After several months of use, and as a thank you to the Grist team, I present the template I use on a daily basis. For a long time I was looking for the ideal tool to manage my professional notes, and to manage my to-do list. Finally, it is thanks to Grist that I was able to implement this “all in one” tool that allows me to centralize all my information.
This template does not include any complicated formula, nor does it present any particularly innovative idea. No “OMG!” effect (fortunately there are other resources for that!)
This first screenshot shows the first important page. My work is organized in missions (top left), which contain projects. The project table shows columns that allow me to go to the Nextcloud or the CRM of the team with one click. On the top right, resources (a web page for example) can be attached to projects.
Below, we find the tasks associated with the project. And again below, all the notes also related to the project. The right-hand side displays the content of the note (in Markdown), and the bottom right-hand side displays the contacts associated with the note (typically, the contacts present at the meeting on which the note is based).
This first page only uses basic Grist features, but it’s already helping me a lot. With no other tool I can centralize my information this way. The only thing missing would be the ability to link notes, but in reality I don’t feel the need to do so.
The second screenshot shows a page that is even simpler, since it is composed of 4 widgets that each represent my tasks table. The page presented above does not answer the question “okay, what am I working on today?”. So these 4 widgets organize the tasks according to their due date (“Échéance” on the screen): overdue tasks, tasks to finish today, tasks to finish in the next 7 days, and tasks to finish in the longer term. Very simple, but very efficient to focus on the right tasks, at the right time.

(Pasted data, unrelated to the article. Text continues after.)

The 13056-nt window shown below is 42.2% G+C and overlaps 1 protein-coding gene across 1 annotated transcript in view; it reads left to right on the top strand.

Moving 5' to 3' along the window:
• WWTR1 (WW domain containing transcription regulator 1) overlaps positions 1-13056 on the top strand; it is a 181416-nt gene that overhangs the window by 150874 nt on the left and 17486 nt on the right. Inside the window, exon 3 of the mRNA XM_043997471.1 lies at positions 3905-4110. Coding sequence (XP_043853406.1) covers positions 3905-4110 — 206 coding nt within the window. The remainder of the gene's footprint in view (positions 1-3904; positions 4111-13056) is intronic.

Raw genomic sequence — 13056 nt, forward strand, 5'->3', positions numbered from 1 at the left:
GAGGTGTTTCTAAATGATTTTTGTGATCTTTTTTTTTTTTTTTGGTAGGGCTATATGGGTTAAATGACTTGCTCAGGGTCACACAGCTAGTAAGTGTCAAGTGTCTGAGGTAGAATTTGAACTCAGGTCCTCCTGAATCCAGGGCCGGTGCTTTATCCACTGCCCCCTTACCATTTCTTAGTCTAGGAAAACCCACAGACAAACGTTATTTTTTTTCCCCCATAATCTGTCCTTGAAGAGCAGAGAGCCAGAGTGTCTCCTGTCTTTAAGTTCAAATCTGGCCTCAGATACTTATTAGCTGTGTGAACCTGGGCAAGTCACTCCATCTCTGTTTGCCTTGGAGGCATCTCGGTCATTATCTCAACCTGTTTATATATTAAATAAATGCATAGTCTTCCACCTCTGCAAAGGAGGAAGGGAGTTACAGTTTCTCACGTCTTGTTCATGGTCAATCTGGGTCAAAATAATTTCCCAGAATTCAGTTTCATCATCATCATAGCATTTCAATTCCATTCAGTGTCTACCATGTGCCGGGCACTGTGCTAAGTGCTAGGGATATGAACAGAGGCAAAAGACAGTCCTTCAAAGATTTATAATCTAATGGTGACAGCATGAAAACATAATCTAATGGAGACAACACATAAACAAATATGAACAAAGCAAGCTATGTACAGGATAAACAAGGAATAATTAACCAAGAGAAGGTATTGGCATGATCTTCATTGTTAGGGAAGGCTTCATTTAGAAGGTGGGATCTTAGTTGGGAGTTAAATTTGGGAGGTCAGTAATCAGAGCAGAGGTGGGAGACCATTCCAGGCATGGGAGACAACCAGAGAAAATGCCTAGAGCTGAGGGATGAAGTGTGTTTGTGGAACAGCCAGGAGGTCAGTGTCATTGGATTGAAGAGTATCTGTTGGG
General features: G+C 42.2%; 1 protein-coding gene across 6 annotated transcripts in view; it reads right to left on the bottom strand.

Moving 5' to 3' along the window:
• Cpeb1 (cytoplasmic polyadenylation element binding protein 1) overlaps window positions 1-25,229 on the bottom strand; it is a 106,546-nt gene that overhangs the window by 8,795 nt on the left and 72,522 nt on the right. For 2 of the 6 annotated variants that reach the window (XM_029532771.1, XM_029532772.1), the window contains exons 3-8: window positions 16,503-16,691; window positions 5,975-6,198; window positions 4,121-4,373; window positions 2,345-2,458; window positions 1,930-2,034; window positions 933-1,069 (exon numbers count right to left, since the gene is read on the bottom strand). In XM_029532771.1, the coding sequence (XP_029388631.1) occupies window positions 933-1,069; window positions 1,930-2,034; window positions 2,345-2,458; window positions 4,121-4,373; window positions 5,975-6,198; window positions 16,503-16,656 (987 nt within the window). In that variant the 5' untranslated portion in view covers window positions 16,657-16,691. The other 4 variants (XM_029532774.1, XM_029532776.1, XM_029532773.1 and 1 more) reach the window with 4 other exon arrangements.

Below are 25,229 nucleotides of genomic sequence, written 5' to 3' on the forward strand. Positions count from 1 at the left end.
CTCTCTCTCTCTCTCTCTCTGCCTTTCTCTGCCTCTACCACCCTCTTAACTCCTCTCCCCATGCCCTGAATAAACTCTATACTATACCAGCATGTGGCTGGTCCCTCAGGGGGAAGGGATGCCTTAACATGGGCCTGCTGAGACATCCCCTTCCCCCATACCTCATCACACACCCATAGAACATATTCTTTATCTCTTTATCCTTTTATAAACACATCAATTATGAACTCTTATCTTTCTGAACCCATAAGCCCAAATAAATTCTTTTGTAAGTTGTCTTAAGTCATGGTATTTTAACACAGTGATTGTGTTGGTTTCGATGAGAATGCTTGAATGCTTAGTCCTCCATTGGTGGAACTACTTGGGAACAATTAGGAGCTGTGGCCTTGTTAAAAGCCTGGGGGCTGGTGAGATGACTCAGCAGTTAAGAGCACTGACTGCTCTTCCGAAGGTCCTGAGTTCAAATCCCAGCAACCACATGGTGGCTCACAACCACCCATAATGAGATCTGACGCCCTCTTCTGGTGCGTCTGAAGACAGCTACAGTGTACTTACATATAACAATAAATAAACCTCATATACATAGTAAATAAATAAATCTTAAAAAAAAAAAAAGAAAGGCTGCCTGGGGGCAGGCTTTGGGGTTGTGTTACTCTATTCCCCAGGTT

This page is of lesser importance, but still provides great services. Since I can associate contacts with my tasks and notes, this page shows the tasks and notes associated with a particular contact.
This is very useful when I am in a meeting with this contact: it allows me to have in front of me all the subjects I have discussed, or need to discuss, with him/her.
A page I’m experimenting with is the one showing the time spent per mission and per type of task. The hardest part is not the technical side: the hardest part is to correctly fill in the time spent on each task. But here again, Grist helps me a lot by allowing me to set a default time. This way, even the small tasks that are sometimes difficult to count (sending an email, etc.) are taken into account.
As you can see on the screenshot, this count is done on a date range that can be easily redefined.
To finish, here are some little tricks that I have implemented (often using ideas from other software) that help me in my daily work. This is really the great strength of Grist, I think: being able to adapt to our needs simply by adding a new column, or writing the right formula.
- A “Pickaboo” column. The idea comes from Quire. The Pickaboo column allows you to define a date before which the task is invisible (on the 2nd page shown). This is very useful to avoid having a view that is parasitized by tasks that cannot be processed anyway.
- A “permanent task” column (boolean). Sometimes, a task has a distant deadline, but needs to be processed every day until that deadline. This column allows you to define the task as “permanent”: thus, it always appears in the tasks of the day.
- A “warning” column (boolean). A column whose only use is, thanks to the conditional style, to put the title of a task in red to indicate its importance.
- A “frog” column: to apply the Eat a frog! method.
I hope this description will inspire some of you. If there are any requests, I can share the template (I’ll have to translate it into English first).
Again: many thanks to the Gris team for this fabulous tool (which I also use for many other things!)